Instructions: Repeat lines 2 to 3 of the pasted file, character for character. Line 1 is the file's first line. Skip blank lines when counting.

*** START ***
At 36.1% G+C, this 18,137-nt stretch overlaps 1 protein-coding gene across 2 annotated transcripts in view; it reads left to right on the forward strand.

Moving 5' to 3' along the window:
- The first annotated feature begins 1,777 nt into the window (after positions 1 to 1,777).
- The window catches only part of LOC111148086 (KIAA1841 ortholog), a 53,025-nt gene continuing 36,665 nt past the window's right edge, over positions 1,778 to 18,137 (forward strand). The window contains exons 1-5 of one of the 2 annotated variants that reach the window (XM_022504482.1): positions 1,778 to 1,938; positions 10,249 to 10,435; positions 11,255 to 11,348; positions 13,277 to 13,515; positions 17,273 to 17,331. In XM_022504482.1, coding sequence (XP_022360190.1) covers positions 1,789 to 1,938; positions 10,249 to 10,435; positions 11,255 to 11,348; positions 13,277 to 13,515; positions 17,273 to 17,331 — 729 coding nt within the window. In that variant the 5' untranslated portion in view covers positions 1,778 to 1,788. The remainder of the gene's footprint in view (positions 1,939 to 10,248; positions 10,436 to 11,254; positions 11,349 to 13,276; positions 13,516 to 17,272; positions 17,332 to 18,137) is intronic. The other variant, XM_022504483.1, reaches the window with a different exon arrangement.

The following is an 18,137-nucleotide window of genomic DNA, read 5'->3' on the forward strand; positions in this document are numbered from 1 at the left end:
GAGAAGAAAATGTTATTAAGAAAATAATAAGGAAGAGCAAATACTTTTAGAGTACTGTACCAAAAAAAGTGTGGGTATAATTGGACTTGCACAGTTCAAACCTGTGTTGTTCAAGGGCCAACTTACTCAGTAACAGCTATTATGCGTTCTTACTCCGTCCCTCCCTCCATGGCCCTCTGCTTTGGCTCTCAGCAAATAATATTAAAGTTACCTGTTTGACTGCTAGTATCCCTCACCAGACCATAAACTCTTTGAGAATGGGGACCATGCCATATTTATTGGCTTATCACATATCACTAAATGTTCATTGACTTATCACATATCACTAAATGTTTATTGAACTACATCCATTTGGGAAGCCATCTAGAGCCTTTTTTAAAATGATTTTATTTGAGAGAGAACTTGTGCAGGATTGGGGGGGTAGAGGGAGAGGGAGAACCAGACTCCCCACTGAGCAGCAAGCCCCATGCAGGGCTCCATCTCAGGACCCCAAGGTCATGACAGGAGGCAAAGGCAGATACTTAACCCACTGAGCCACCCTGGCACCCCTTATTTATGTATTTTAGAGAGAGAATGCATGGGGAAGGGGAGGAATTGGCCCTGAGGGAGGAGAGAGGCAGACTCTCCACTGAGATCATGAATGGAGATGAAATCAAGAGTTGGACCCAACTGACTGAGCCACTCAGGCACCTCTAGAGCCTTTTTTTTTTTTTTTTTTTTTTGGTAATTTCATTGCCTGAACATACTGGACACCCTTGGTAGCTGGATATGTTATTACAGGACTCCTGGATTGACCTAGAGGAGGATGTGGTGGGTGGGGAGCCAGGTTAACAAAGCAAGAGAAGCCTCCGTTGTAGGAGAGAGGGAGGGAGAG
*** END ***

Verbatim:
Moving 5' to 3' along the window:
- The first annotated feature begins 1,777 nt into the window (after positions 1 to 1,777).